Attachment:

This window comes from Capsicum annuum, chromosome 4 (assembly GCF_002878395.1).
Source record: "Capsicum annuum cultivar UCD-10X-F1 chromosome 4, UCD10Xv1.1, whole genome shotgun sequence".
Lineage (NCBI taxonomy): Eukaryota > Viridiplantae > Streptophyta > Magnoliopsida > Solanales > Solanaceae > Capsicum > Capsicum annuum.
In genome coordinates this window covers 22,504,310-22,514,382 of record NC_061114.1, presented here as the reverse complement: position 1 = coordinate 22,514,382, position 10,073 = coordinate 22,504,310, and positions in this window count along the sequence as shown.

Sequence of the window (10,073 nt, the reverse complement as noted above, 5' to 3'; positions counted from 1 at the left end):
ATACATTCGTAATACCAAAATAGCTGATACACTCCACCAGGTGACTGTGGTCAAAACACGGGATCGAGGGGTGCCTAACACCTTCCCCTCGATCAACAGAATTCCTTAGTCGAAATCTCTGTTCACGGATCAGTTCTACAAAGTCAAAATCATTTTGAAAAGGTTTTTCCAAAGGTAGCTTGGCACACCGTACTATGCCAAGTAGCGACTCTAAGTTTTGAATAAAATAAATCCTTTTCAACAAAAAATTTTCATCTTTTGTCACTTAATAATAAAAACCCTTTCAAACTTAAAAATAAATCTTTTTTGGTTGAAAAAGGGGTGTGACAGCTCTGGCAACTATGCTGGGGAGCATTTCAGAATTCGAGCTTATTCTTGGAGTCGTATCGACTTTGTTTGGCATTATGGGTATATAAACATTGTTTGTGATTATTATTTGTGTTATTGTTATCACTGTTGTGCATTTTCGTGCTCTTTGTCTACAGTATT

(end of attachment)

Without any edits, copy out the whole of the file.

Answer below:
This window comes from Capsicum annuum, chromosome 4 (assembly GCF_002878395.1).
Source record: "Capsicum annuum cultivar UCD-10X-F1 chromosome 4, UCD10Xv1.1, whole genome shotgun sequence".
Lineage (NCBI taxonomy): Eukaryota > Viridiplantae > Streptophyta > Magnoliopsida > Solanales > Solanaceae > Capsicum > Capsicum annuum.
In genome coordinates this window covers 22,504,310-22,514,382 of record NC_061114.1, presented here as the reverse complement: position 1 = coordinate 22,514,382, position 10,073 = coordinate 22,504,310, and positions in this window count along the sequence as shown.

Sequence of the window (10,073 nt, the reverse complement as noted above, 5' to 3'; positions counted from 1 at the left end):
ATACATTCGTAATACCAAAATAGCTGATACACTCCACCAGGTGACTGTGGTCAAAACACGGGATCGAGGGGTGCCTAACACCTTCCCCTCGATCAACAGAATTCCTTAGTCGAAATCTCTGTTCACGGATCAGTTCTACAAAGTCAAAATCATTTTGAAAAGGTTTTTCCAAAGGTAGCTTGGCACACCGTACTATGCCAAGTAGCGACTCTAAGTTTTGAATAAAATAAATCCTTTTCAACAAAAAATTTTCATCTTTTGTCACTTAATAATAAAAACCCTTTCAAACTTAAAAATAAATCTTTTTTGGTTGAAAAAGGGGTGTGACAGCTCTGGCAACTATGCTGGGGAGCATTTCAGAATTCGAGCTTATTCTTGGAGTCGTATCGACTTTGTTTGGCATTATGGGTATATAAACATTGTTTGTGATTATTATTTGTGTTATTGTTATCACTGTTGTGCATTTTCGTGCTCTTTGTCTACAGTATT